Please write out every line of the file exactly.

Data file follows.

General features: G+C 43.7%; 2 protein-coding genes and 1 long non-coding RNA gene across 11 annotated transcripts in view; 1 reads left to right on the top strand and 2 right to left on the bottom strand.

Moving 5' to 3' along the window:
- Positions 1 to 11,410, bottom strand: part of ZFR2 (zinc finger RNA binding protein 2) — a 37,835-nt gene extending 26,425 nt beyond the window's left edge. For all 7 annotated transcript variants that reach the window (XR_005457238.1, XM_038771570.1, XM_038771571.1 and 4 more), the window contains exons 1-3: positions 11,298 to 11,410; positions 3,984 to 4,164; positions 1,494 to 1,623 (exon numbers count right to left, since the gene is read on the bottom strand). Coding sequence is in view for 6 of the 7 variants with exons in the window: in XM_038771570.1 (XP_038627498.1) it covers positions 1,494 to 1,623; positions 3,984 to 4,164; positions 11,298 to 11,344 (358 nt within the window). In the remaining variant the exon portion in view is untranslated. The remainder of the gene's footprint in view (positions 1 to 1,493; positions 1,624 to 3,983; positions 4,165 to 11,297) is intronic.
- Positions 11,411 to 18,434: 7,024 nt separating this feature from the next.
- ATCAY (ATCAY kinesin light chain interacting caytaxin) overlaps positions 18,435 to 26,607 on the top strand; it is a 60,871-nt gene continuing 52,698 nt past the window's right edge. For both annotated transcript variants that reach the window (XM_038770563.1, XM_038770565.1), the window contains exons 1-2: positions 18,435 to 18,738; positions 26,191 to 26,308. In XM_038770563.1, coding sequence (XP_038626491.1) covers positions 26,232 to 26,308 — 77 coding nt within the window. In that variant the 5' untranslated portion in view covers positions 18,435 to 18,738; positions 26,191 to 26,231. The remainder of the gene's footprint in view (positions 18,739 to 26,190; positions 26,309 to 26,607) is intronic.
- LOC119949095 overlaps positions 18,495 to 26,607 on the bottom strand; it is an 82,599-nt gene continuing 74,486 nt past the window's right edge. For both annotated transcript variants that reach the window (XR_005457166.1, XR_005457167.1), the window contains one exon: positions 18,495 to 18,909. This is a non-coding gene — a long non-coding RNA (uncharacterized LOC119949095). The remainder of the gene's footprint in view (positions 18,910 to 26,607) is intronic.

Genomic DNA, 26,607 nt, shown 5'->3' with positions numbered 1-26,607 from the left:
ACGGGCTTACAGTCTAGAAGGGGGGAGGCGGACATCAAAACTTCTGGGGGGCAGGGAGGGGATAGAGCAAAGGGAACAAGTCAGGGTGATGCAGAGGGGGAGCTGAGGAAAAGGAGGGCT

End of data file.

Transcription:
General features: G+C 43.7%; 2 protein-coding genes and 1 long non-coding RNA gene across 11 annotated transcripts in view; 1 reads left to right on the top strand and 2 right to left on the bottom strand.

Moving 5' to 3' along the window:
- Positions 1 to 11,410, bottom strand: part of ZFR2 (zinc finger RNA binding protein 2) — a 37,835-nt gene extending 26,425 nt beyond the window's left edge. For all 7 annotated transcript variants that reach the window (XR_005457238.1, XM_038771570.1, XM_038771571.1 and 4 more), the window contains exons 1-3: positions 11,298 to 11,410; positions 3,984 to 4,164; positions 1,494 to 1,623 (exon numbers count right to left, since the gene is read on the bottom strand). Coding sequence is in view for 6 of the 7 variants with exons in the window: in XM_038771570.1 (XP_038627498.1) it covers positions 1,494 to 1,623; positions 3,984 to 4,164; positions 11,298 to 11,344 (358 nt within the window). In the remaining variant the exon portion in view is untranslated. The remainder of the gene's footprint in view (positions 1 to 1,493; positions 1,624 to 3,983; positions 4,165 to 11,297) is intronic.
- Positions 11,411 to 18,434: 7,024 nt separating this feature from the next.
- ATCAY (ATCAY kinesin light chain interacting caytaxin) overlaps positions 18,435 to 26,607 on the top strand; it is a 60,871-nt gene continuing 52,698 nt past the window's right edge. For both annotated transcript variants that reach the window (XM_038770563.1, XM_038770565.1), the window contains exons 1-2: positions 18,435 to 18,738; positions 26,191 to 26,308. In XM_038770563.1, coding sequence (XP_038626491.1) covers positions 26,232 to 26,308 — 77 coding nt within the window. In that variant the 5' untranslated portion in view covers positions 18,435 to 18,738; positions 26,191 to 26,231. The remainder of the gene's footprint in view (positions 18,739 to 26,190; positions 26,309 to 26,607) is intronic.
- LOC119949095 overlaps positions 18,495 to 26,607 on the bottom strand; it is an 82,599-nt gene continuing 74,486 nt past the window's right edge. For both annotated transcript variants that reach the window (XR_005457166.1, XR_005457167.1), the window contains one exon: positions 18,495 to 18,909. This is a non-coding gene — a long non-coding RNA (uncharacterized LOC119949095). The remainder of the gene's footprint in view (positions 18,910 to 26,607) is intronic.

Genomic DNA, 26,607 nt, shown 5'->3' with positions numbered 1-26,607 from the left:
ACGGGCTTACAGTCTAGAAGGGGGGAGGCGGACATCAAAACTTCTGGGGGGCAGGGAGGGGATAGAGCAAAGGGAACAAGTCAGGGTGATGCAGAGGGGGAGCTGAGGAAAAGGAGGGCT